5.13 Caution

Hausen et al., (1987) cited almost 200 cases in which people have shown allergic reactions to propolis. In some cases of direct contact with propolis, this may have also been a result of contamination by other bee products such as pollen or bee hairs. However, extracts and products containing propolis extracts have been shown to cause allergic reactions as well (Hausen, et al., 1987, Hausen and Wollenweber, 1987 and Ko~nlg, 1988) mostly in the form of contact dermatitis. Hashimoto et al., (1988) identified caffeic acid and its derivatives as the major allergenic agents.

Therefore, with all preparations intended for human or animal luse, small quantities should be tried during the first days, slowly increasing to the full dosage (half for children) in order to test for the compatibility of the preparatino or allergic reactions. Equally, termination of medical treatments prescribed by a physician should be gradual, slowly reducing the daily dosage.

Prolonged chewing of large amounts of raw propolis may lead to nausea and stomach upsets. Donadieu (1979) recommended chewing one gram at a time, three times a day.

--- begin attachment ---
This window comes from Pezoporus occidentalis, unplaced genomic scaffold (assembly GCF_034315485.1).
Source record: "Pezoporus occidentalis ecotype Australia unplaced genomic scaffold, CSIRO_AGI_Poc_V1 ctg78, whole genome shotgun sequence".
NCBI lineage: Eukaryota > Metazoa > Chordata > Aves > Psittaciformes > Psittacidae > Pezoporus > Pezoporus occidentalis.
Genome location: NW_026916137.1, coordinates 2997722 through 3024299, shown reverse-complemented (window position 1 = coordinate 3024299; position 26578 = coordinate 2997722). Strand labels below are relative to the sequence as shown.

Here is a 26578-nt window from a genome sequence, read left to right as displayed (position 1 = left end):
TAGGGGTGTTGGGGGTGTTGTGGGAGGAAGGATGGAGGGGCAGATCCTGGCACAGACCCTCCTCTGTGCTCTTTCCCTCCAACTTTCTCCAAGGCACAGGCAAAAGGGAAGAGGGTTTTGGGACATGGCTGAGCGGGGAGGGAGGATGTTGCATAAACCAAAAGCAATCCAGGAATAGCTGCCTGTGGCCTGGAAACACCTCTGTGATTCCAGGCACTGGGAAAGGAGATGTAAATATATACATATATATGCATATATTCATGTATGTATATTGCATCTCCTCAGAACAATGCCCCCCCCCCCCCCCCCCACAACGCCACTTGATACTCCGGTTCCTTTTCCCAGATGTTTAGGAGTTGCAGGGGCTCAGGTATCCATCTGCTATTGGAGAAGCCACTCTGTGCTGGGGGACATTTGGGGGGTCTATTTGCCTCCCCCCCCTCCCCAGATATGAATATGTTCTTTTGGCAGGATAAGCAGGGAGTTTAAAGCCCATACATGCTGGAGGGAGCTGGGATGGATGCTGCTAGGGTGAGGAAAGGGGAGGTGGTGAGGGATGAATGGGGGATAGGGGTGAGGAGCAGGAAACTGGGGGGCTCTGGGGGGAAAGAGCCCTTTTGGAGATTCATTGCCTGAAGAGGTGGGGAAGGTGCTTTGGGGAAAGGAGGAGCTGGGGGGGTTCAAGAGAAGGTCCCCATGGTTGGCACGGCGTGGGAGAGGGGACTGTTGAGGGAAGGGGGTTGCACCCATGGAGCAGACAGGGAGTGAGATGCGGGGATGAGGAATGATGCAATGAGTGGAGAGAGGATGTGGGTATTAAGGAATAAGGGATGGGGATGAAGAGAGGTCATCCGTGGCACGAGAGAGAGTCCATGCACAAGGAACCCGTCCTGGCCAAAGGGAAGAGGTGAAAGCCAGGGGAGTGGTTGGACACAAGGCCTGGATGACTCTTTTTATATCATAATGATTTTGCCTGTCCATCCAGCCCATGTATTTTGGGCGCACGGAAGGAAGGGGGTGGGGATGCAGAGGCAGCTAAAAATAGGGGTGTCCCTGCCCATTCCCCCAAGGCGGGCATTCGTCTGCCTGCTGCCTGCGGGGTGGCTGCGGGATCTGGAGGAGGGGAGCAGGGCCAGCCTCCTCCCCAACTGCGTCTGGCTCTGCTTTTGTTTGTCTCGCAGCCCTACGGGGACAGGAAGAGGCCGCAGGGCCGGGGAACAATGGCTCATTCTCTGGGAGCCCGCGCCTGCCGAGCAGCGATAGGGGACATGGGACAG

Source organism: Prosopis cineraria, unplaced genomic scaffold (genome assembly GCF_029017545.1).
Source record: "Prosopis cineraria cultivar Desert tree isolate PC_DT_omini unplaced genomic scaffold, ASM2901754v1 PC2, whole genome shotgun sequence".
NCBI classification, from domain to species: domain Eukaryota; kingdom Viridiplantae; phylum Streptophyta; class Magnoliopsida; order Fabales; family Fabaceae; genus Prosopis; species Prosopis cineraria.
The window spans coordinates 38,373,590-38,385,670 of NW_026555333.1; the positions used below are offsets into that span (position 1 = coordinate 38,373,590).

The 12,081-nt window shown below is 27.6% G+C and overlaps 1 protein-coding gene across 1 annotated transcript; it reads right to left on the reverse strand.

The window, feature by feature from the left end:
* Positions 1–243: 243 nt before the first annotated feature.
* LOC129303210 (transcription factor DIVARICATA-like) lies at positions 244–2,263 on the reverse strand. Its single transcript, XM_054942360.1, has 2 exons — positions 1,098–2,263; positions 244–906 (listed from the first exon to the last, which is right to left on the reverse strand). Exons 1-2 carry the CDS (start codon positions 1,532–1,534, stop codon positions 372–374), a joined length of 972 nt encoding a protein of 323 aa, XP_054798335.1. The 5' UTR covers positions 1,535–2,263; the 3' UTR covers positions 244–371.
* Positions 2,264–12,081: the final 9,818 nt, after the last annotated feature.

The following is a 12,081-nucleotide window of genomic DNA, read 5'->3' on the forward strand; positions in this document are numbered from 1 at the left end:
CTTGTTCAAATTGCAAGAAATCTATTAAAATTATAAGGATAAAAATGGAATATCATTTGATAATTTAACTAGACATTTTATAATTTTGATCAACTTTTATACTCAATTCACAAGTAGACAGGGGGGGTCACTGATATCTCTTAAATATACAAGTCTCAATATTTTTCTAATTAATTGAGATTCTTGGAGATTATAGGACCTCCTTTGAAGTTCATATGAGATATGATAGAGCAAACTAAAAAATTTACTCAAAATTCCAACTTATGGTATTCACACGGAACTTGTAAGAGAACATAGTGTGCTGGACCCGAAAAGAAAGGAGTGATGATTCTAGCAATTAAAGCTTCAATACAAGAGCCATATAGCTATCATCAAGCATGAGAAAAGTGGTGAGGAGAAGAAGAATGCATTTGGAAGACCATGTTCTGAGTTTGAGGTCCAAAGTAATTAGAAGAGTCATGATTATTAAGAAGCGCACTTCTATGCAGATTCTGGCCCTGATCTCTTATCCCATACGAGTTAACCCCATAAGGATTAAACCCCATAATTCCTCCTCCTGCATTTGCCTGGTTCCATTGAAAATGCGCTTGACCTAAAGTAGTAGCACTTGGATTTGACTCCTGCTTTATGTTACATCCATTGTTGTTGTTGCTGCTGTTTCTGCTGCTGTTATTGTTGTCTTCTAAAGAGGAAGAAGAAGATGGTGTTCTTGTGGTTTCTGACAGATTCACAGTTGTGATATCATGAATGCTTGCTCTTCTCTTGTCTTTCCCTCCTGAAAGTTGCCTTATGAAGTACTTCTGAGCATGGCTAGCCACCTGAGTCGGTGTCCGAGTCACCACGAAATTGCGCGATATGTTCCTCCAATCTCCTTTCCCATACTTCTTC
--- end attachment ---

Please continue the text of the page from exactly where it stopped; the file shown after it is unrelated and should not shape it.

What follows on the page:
5.14 Patents including propolis

Since many of the formulations prepared with propolis are made by or for the pharmaceutical and cosmetic industries, they and their production processes are often protected by patent rights.

The following are a few patents which include propolis as an ingredient. Copies of patents can usually be obtained through the patent office of the country in which the patent has been registered. The addresses of the USA, European and World patent offices are listed in Annex 2. Those of other national offices can be obtained from the country's consulate or embassy.


Anti-inflammatory (topical) Busciglio, 1988
Antibiotic ointment (dermatitis) Iwasaki, 1990
Anti-inflammatory and cell growth inhibitor Nakanishi et al., 1989
Tissue regeneration agent (veterinary) Dubaj et al., 1988
Propolis-stabilized vitamin C (Tablets of 91.5% glucose, 5% vitamin C and 3.5% ethanol exract of propolis) Dubovsky et al., 1988
Drug for muscle hypoplasia in piglets Musci et al., 1989


Deodorant Vol’Fenzon et al., 1989
Deodorant mouthwash Cho et al., 1988


Germicide, insecticide for food packaging Mizuno, 1989a, b

Extraction methods

WSD - Water Soluble Derivatives Nikolov et al., 1987

5.15 Information sources